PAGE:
The coronavirus pandemic and drought that have swept across Iowa this year show the importance of letting science guide public policies on climate change and other pressing issues, a record 230 scientists from 37 Iowa colleges and universities said Wednesday.
The scientists’ 10th annual Iowa Climate Statement said key messages have emerged from the juxtaposition of COVID-19, the Aug. 10 derecho, drought, and climate change:
Policy makers need to acknowledge and use the best available science.
“Unfortunately, in the face of political polarization, some have taken up the strategy of de-legitimizing science, but this distrust in expert guidance has led to preventable deaths and economic damage to working people and businesses,” Dave Courard-Hauri, chair of environmental science and sustainability at Drake University, said at an online news conference. “Professional public health and climate change experts are the most reliable source of information for decision-makers and citizens in making informed choices that protect life and property.”
It’s cheaper to prepare for disasters than to respond to them.
“The cost of not being prepared for the pandemic has far outweighed the costs of prevention and preparation,” said Silvia Secchi, associate professor in the Department of Geographical and Sustainability Sciences at the University of Iowa. “The cost of ignoring climate change is no different. Proactive efforts to address climate change have been proven to save lives and money.”
Events such as the pandemic and climate change affect poor communities disproportionately.
“The third lesson we should take from the pandemic is how incredibly vulnerable many people and families are living in our communities,” said Eric Tate, associate professor of geographical and sustainability sciences at the University of Iowa. “The disproportionate number of poor people and racial minorities who have suffered severe illness or death from this pandemic has highlighted deep inequities. Inequity reduces resilience, leaving poor communities, particularly communities of color, disproportionately vulnerable to the impacts of climate-related natural disasters, just as they are to disease.”
Targeted investments in public health and climate mitigation will make communities more resilient.
“As the country considers stimulus investments to rebuild our economy, our leaders should adopt comprehensive rebuilding strategies that invest in energy efficiency programs, renewable energy, electric and smart vehicles and research and development,” Tate said. “These smart investments now will better prepare us for the coming decades when extreme weather events will become more costly, more common and more severe.”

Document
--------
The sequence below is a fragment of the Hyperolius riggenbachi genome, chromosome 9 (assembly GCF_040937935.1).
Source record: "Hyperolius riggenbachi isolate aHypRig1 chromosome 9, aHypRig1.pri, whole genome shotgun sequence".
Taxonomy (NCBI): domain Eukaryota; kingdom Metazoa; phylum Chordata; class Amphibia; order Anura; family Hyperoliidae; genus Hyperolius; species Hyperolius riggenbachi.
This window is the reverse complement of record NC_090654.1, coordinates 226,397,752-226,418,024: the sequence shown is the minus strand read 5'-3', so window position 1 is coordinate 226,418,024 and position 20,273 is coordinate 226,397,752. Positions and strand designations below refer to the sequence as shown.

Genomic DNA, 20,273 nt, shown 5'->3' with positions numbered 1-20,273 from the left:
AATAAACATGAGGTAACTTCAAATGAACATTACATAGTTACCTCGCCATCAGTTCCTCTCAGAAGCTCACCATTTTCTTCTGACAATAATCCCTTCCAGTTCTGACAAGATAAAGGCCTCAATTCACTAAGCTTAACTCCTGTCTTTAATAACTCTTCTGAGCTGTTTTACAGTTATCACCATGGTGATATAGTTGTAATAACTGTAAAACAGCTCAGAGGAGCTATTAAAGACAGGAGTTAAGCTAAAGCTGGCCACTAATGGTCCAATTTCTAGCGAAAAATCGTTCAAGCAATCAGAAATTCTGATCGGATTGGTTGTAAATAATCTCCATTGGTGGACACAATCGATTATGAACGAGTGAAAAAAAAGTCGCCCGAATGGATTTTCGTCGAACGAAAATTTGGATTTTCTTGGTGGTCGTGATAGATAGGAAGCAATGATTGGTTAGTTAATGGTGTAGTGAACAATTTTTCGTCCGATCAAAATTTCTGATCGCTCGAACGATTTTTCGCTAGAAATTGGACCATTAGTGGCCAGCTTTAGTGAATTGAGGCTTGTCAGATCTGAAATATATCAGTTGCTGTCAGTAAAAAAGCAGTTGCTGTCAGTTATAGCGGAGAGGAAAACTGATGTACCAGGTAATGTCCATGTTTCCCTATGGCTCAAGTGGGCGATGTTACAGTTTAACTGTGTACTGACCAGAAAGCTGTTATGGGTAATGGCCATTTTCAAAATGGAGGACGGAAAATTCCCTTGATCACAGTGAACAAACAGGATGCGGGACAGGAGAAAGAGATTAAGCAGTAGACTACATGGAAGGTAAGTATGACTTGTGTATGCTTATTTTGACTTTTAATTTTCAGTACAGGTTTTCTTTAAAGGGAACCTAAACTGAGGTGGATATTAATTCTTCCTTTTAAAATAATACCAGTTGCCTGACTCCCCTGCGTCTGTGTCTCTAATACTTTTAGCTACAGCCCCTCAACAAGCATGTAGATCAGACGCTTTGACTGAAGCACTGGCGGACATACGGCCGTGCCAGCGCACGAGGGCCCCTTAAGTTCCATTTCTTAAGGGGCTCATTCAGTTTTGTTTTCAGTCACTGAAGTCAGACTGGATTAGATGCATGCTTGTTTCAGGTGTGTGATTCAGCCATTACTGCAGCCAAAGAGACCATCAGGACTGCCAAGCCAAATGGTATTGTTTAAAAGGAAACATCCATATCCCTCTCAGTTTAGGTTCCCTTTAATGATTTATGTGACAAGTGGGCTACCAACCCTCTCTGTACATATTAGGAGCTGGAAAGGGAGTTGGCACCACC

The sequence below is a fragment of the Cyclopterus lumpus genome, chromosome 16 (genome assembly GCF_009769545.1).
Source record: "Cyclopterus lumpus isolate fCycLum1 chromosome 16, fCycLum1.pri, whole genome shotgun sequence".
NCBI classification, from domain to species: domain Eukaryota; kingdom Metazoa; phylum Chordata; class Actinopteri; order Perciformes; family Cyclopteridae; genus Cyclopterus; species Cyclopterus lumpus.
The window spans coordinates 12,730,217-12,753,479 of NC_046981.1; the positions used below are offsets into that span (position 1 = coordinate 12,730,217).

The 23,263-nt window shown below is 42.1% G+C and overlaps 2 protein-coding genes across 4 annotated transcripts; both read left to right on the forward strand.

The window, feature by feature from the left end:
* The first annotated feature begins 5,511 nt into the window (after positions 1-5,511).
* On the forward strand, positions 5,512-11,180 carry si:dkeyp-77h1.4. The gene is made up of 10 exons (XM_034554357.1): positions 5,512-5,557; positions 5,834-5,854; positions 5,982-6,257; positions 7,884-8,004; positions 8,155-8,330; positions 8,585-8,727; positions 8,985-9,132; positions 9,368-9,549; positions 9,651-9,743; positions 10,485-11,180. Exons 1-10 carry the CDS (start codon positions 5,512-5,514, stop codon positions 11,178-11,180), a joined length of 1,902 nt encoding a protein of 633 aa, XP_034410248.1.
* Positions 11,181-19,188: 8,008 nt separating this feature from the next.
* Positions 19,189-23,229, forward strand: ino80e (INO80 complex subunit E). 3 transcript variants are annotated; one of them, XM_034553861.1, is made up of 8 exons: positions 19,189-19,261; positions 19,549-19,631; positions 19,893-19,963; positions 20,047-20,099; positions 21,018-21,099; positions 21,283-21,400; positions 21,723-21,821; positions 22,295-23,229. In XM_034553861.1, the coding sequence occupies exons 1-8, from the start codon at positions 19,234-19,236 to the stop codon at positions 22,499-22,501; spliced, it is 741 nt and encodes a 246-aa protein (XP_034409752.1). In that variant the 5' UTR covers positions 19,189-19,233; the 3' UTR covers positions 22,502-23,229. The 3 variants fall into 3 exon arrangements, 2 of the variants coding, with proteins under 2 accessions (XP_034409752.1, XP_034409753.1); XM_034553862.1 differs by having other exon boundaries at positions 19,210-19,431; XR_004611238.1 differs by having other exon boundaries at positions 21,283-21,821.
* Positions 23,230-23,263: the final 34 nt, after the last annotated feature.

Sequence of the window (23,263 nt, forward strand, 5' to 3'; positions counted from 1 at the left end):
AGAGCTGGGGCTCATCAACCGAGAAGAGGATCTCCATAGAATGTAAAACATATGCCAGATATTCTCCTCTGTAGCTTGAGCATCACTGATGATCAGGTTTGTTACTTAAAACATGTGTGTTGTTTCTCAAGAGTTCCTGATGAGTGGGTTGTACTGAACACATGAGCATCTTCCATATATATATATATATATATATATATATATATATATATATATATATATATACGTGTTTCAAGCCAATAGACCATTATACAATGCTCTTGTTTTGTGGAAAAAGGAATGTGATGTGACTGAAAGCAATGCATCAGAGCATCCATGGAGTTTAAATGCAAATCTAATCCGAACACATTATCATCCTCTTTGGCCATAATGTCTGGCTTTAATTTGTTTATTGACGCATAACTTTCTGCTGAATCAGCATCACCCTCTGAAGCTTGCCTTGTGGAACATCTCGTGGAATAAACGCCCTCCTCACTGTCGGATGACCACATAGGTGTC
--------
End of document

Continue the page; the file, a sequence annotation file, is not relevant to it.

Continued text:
Courard-Hauri said the derecho alone left 75,000 Iowans without power, destroyed $1 billion in crops and flattened $300 million worth of grain bins. “Damage from extreme events continues to pile up in our state at an unprecedented rate,” Courard-Hauri said.
Iowa faced the latest in a series of major floods in 2019.
Gene Takle, an emeritus professor at Iowa State University and one of the state’s most experienced climate modelers, said while it’s statistically impossible to directly tie the derecho to climate change because derechos are infrequent, projections show Iowa is in for far more severe weather events such as floods, droughts and severe storms.
“We are likely to be confronted by more numerous and intense threats,” Secchi said. “In a global economy, public health emergencies such as COVID will also remain a constant danger. We cannot afford to waste resources on ineffective policies.”
Courard-Hauri said addressing climate change, and other global challenges, can help the economy.
“We want to highlight that there are significant economic benefits in investing in green infrastructure, alternative energies, research, those sorts of things,” Courard-Hauri said.